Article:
BEHAVIOUR: Should You Let Your Dog Sleep in Your Bed?

should you let your dog sleep in your bed?

Do you let your dog sleep in your bed? Our resident training and behaviour expert, Louise Glazebrook from the Darling Dog Company gives her views and advice on snoozing with your pooch. 

Often when I go and visit owners, they will apologise for their dog sleeping in their bedroom or on their bed – looking slightly sheepish and ashamed. Ultimately, I understand why people love to sleep with their dogs, its warm, its cosy and it feels lovely.

I have to say now, I have absolutely no issue whatsoever with dogs sleeping around your neck, in between you and your partner, under the covers or between your legs – just in the same way I don’t have an issue with your dog residing in the living room, in a crate, or in the utility room at night –  seriously, this decision is down to you and you alone.

Wherever or however you let your dog sleep, there are a couple of things to consider to enable you all to co-exist happily:

  • It’s fine for your dog to sleep in your bed as long as it doesn’t cause problems in your household, like guarding a bed, not allowing an owner in, peeing on the bed or upsetting your partner. Sleep is key to a happy life for all of us, whether four legged or two legged, so in order for everyone to be happy, you all need to be getting undisturbed sleep.
  • I wouldn’t recommend that dogs are allowed to sleep on children’s beds unaccompanied and if you are pregnant or co-sleep with your baby, it might be worth while encouraging your large, hairy Labrador to sleep in their own bed.
  • If your dog finds it hard to be separated from you, sleeping with you won’t help this, so try to avoid it.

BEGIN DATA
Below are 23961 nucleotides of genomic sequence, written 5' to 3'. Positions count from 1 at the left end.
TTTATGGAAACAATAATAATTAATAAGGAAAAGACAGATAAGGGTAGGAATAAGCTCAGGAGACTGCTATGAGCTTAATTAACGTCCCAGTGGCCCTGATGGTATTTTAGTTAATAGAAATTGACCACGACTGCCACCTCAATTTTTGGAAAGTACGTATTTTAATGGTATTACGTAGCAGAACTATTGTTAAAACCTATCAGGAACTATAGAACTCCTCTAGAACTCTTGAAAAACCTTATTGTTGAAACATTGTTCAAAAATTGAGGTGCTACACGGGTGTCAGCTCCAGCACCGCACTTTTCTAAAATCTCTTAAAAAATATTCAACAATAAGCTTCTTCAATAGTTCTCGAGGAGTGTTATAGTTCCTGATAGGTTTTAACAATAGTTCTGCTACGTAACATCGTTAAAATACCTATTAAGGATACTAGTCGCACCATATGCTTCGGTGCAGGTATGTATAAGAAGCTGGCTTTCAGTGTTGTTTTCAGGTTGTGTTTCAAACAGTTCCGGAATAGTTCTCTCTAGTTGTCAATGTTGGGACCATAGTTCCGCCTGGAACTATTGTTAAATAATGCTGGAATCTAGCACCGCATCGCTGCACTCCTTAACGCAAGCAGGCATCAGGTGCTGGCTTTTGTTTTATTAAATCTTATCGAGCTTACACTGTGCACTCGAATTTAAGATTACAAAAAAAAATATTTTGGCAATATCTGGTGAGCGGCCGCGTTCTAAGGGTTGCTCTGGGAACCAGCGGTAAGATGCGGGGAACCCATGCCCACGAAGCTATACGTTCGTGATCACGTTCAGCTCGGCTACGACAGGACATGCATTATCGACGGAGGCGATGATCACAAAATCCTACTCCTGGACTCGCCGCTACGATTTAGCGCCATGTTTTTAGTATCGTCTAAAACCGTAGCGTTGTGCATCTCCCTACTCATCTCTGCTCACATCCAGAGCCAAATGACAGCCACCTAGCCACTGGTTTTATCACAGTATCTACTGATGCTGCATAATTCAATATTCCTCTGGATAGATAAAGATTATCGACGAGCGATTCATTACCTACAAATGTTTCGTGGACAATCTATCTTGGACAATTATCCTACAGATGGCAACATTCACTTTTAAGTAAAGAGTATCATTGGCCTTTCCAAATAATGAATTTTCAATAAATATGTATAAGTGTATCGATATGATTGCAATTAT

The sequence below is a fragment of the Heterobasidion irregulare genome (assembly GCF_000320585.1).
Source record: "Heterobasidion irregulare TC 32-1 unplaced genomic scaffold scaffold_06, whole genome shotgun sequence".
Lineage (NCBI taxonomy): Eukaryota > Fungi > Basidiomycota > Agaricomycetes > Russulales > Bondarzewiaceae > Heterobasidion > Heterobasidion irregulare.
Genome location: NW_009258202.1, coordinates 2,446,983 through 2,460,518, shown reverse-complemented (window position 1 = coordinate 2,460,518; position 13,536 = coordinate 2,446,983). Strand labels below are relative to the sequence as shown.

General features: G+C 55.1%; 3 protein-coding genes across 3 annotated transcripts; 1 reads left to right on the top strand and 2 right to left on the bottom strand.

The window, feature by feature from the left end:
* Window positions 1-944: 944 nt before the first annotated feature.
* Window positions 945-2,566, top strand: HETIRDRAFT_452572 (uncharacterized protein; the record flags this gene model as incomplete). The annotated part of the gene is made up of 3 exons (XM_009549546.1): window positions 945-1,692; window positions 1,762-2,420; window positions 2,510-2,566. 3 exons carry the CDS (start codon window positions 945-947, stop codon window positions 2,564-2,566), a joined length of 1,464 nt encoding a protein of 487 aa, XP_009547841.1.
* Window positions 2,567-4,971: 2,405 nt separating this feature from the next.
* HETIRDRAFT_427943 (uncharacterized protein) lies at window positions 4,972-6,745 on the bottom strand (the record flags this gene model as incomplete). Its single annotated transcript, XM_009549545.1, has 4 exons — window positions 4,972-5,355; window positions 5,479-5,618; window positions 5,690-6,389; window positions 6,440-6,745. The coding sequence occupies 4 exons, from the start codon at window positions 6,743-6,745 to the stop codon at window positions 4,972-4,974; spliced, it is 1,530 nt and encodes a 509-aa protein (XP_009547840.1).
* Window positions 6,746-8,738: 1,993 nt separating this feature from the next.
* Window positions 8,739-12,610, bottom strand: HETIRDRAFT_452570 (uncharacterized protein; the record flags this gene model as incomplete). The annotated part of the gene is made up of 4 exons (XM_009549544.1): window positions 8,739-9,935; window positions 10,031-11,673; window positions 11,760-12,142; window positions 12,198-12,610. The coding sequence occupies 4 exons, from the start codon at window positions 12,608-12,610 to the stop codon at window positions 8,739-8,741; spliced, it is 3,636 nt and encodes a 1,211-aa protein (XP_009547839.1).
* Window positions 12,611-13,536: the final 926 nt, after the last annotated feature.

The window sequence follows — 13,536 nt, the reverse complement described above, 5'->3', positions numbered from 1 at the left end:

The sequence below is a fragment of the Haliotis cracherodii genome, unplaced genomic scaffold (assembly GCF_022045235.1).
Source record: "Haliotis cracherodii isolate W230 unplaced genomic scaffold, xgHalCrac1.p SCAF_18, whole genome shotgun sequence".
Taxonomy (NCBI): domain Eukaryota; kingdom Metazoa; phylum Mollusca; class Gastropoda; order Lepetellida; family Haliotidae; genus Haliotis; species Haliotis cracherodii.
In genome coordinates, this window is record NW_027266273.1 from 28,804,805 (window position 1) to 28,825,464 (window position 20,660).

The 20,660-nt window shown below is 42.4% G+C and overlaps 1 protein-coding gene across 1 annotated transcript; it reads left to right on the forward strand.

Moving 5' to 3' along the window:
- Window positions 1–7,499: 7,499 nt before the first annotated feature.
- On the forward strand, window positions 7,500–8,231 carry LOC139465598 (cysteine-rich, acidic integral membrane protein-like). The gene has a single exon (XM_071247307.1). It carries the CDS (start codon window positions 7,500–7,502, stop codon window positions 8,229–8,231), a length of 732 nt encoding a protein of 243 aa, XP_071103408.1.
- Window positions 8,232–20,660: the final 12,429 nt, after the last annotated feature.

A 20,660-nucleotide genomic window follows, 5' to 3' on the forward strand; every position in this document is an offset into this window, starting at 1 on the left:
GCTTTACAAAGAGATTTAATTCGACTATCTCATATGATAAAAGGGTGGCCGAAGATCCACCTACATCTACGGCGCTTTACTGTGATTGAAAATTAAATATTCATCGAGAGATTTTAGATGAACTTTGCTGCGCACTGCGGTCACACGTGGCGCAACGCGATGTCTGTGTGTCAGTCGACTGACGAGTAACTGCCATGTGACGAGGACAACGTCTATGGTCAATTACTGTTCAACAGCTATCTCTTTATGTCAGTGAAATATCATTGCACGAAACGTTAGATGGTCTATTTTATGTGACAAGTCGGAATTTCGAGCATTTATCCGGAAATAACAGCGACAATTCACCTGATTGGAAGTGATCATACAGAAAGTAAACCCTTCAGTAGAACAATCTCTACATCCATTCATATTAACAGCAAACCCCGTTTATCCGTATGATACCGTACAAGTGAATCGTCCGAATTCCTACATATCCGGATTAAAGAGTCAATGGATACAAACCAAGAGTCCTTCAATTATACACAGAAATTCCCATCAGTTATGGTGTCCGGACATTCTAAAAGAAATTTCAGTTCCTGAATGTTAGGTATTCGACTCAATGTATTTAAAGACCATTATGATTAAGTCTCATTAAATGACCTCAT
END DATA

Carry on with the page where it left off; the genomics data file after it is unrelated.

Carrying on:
• Don’t let your dog sleep with your because you feel guilty about leaving them home alone a great deal – this is not the right reason and I see this a lot.

It’s also worth thinking about what your dog is sleeping on and it it’s providing the right level of comfort for them. I once went to visit this elderly Red Setter who was disturbing her owners numerous times in the night and they couldn’t work out why. Turns out, she was just cold! They had been living abroad in the heat, so she used to lounge on the cold tiles, but once they arrived back in the UK, a towel on the floor was not enough to keep her warm. She was basically cold and very uncomfortable.

There are some amazing dog beds out there and you don’t have to spend a fortune. The key is comfort, durability and washability. My dog sleeps on her bed, rolls on her bed, eats bones on it and takes chew toys to it, so it has to be able to be shoved into the washing machine on a weekly basis.

All in all, find a system that works for you and stick to it. Dogs don’t like constant change and their bed ultimately needs to be their safe space. So even if your dog does share your king size bed, they also need their own bed away from doors, windows, radiators and probing children – a place to call their own to retreat, take toys and to get some much needed peace.

STYLTAILS PICKS: For durable, washable and stylish dog beds, try Charley Chau and Bone & Rag – both available to shop at StyleTails

Louise is one of London's leading urban dog trainers and behaviourists. Her passion for dogs sees her take on all sorts of projects – from working with Dogs Trust to promote responsible dog ownership in inner city estates, to finding BBC Radio 1 DJ Nick Grimshaw his perfect rescue pup. Louise lives in Hackney with her husband, baby son and her deaf Bulldog Cookie.


  • Reply May 22, 2014

    Alex Frith


  • Reply May 22, 2014

    Sara White

    How can your resist waking up to that Squishy face!

  • Reply November 9, 2019


    I wasnt aware I had a choice in the matter, the bedhogs were usually in bed before I was and staked their claim.

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